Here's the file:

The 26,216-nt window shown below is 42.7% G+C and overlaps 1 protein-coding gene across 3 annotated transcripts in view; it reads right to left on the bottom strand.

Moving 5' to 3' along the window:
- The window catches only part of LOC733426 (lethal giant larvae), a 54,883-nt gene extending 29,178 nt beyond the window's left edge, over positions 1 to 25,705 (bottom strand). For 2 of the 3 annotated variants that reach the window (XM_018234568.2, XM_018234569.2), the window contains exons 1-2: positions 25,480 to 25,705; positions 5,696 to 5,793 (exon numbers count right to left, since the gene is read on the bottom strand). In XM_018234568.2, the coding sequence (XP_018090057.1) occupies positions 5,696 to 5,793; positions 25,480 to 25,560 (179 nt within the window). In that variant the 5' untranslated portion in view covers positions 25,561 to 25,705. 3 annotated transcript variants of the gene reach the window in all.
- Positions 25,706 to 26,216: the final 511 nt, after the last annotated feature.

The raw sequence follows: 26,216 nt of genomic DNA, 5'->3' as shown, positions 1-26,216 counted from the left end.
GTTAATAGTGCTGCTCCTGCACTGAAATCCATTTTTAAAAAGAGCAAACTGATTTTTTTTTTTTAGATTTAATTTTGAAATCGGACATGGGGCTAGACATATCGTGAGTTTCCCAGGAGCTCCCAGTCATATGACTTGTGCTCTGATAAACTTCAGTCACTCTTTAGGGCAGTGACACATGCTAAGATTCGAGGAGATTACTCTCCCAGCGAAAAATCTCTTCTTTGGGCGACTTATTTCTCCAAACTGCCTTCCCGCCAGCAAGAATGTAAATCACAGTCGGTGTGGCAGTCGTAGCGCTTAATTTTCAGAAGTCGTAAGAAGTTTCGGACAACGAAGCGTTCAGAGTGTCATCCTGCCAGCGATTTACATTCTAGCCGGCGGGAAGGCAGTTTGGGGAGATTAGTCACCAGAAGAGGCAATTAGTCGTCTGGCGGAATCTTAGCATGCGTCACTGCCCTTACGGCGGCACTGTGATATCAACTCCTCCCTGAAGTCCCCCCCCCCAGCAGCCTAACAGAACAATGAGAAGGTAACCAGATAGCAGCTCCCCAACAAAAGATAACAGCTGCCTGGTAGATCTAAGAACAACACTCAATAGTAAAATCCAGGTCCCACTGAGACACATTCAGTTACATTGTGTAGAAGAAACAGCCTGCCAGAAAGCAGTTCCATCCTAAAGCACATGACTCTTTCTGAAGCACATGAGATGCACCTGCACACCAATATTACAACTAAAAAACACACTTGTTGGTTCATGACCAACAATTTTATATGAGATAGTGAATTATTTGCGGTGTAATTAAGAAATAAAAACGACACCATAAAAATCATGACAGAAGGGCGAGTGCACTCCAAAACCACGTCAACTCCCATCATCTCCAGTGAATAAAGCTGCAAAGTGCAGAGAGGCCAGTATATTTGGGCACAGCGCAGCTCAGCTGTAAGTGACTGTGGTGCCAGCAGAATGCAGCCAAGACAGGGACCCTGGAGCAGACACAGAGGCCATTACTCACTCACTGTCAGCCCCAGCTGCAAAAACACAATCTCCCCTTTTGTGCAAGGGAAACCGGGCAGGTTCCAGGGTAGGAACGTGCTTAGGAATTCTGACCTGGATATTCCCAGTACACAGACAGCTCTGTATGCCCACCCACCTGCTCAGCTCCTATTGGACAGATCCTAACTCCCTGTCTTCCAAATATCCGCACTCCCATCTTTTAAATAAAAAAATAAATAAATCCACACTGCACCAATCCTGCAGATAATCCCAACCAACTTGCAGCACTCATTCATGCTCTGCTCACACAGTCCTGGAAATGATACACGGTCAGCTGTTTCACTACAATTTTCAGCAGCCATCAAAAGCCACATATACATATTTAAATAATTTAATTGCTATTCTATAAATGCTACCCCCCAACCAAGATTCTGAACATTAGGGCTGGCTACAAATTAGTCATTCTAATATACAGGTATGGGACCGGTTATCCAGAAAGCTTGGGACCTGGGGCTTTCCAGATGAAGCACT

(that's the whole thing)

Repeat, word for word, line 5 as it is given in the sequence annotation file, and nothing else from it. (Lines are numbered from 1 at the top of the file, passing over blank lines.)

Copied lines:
The raw sequence follows: 26,216 nt of genomic DNA, 5'->3' as shown, positions 1-26,216 counted from the left end.